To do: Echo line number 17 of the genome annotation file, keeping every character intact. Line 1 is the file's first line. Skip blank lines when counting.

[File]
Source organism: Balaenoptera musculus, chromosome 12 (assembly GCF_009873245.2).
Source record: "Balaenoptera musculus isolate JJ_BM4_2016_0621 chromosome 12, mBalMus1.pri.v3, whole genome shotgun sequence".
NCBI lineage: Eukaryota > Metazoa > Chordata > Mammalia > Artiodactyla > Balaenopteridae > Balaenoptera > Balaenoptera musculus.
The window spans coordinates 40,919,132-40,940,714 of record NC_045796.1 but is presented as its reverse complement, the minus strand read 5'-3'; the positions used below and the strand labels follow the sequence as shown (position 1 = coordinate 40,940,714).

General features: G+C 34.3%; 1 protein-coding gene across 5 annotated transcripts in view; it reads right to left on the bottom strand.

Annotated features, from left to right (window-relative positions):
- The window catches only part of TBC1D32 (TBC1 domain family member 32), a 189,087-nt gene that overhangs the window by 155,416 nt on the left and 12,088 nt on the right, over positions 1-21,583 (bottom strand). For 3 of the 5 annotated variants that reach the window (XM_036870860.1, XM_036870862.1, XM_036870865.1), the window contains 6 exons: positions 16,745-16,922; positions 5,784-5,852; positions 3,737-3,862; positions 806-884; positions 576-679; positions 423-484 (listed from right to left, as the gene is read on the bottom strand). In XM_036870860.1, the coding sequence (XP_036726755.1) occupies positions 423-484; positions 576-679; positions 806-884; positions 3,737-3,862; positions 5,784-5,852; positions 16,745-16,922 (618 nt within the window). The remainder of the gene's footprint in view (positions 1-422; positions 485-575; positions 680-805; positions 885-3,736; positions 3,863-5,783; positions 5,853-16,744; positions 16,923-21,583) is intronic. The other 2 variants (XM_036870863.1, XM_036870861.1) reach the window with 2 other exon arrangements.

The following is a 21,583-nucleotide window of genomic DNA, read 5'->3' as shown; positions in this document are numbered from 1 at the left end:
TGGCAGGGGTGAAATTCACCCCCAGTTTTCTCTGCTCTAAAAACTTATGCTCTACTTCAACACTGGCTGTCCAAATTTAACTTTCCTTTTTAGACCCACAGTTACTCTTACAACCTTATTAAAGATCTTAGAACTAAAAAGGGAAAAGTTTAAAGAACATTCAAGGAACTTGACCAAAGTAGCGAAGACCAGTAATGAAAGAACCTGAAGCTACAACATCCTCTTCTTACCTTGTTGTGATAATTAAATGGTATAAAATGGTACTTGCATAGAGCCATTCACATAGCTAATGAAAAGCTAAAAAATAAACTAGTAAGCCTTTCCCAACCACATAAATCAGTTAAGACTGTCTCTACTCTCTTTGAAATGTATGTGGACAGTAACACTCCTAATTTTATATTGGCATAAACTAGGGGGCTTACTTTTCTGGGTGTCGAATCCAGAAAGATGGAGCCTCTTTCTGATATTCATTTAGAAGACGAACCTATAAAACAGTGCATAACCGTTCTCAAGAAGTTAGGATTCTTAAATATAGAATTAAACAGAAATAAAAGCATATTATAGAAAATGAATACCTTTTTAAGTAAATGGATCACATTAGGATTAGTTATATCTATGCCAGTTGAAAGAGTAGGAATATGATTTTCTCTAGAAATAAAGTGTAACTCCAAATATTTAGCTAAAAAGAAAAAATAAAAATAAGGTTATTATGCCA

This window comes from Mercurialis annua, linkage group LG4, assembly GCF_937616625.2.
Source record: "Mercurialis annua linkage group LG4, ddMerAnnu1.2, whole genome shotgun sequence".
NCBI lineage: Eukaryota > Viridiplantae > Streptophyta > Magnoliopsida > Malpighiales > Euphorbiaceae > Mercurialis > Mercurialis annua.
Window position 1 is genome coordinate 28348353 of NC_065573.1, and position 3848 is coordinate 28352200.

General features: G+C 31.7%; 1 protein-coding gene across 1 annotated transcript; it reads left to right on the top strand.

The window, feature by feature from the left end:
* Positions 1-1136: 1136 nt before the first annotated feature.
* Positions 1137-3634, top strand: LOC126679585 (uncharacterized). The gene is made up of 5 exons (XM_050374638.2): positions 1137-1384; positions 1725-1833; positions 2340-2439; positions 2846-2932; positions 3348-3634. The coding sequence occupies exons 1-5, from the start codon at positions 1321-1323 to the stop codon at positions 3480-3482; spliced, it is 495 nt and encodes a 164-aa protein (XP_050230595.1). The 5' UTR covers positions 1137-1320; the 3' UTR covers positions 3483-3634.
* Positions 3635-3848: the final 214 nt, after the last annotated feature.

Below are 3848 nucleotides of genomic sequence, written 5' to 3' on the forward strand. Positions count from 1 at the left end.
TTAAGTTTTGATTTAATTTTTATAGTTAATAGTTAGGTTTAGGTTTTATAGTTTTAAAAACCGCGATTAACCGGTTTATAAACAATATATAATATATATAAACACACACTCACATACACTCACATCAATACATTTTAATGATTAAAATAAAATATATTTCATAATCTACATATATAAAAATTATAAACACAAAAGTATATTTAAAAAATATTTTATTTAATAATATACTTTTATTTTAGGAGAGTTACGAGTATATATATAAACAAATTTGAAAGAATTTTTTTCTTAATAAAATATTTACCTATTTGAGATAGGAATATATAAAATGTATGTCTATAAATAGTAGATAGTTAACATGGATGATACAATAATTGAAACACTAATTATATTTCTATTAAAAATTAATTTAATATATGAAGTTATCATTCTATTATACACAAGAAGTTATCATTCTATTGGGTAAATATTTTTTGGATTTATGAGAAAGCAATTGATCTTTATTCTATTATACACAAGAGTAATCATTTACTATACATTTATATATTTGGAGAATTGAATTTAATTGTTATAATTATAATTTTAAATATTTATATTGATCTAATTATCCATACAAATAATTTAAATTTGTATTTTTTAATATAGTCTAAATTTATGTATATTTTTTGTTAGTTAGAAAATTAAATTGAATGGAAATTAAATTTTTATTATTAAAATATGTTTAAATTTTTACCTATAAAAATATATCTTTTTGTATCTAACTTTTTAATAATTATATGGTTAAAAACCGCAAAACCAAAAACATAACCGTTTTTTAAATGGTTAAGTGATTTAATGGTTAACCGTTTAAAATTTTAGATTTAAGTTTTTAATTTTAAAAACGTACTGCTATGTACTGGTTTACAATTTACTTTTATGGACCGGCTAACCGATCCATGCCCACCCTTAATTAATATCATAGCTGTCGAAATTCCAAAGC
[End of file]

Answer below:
* Positions 1137-3634, top strand: LOC126679585 (uncharacterized). The gene is made up of 5 exons (XM_050374638.2): positions 1137-1384; positions 1725-1833; positions 2340-2439; positions 2846-2932; positions 3348-3634. The coding sequence occupies exons 1-5, from the start codon at positions 1321-1323 to the stop codon at positions 3480-3482; spliced, it is 495 nt and encodes a 164-aa protein (XP_050230595.1). The 5' UTR covers positions 1137-1320; the 3' UTR covers positions 3483-3634.